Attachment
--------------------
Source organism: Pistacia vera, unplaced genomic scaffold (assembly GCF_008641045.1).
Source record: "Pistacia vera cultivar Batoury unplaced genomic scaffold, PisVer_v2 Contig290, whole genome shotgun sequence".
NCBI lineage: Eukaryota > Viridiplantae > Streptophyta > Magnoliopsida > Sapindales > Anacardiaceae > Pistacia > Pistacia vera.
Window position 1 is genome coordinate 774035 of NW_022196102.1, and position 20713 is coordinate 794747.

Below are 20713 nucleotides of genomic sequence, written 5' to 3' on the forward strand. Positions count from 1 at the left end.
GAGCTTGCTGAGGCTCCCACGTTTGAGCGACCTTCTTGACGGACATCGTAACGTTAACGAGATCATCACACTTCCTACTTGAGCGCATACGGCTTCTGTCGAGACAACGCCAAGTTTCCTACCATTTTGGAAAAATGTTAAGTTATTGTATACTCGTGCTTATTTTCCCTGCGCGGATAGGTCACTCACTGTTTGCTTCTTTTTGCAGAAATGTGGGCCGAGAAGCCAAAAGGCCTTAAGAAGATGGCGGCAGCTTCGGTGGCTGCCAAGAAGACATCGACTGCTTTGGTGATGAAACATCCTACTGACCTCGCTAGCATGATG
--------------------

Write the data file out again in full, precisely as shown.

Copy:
Source organism: Pistacia vera, unplaced genomic scaffold (assembly GCF_008641045.1).
Source record: "Pistacia vera cultivar Batoury unplaced genomic scaffold, PisVer_v2 Contig290, whole genome shotgun sequence".
NCBI lineage: Eukaryota > Viridiplantae > Streptophyta > Magnoliopsida > Sapindales > Anacardiaceae > Pistacia > Pistacia vera.
Window position 1 is genome coordinate 774035 of NW_022196102.1, and position 20713 is coordinate 794747.

Below are 20713 nucleotides of genomic sequence, written 5' to 3' on the forward strand. Positions count from 1 at the left end.
GAGCTTGCTGAGGCTCCCACGTTTGAGCGACCTTCTTGACGGACATCGTAACGTTAACGAGATCATCACACTTCCTACTTGAGCGCATACGGCTTCTGTCGAGACAACGCCAAGTTTCCTACCATTTTGGAAAAATGTTAAGTTATTGTATACTCGTGCTTATTTTCCCTGCGCGGATAGGTCACTCACTGTTTGCTTCTTTTTGCAGAAATGTGGGCCGAGAAGCCAAAAGGCCTTAAGAAGATGGCGGCAGCTTCGGTGGCTGCCAAGAAGACATCGACTGCTTTGGTGATGAAACATCCTACTGACCTCGCTAGCATGATG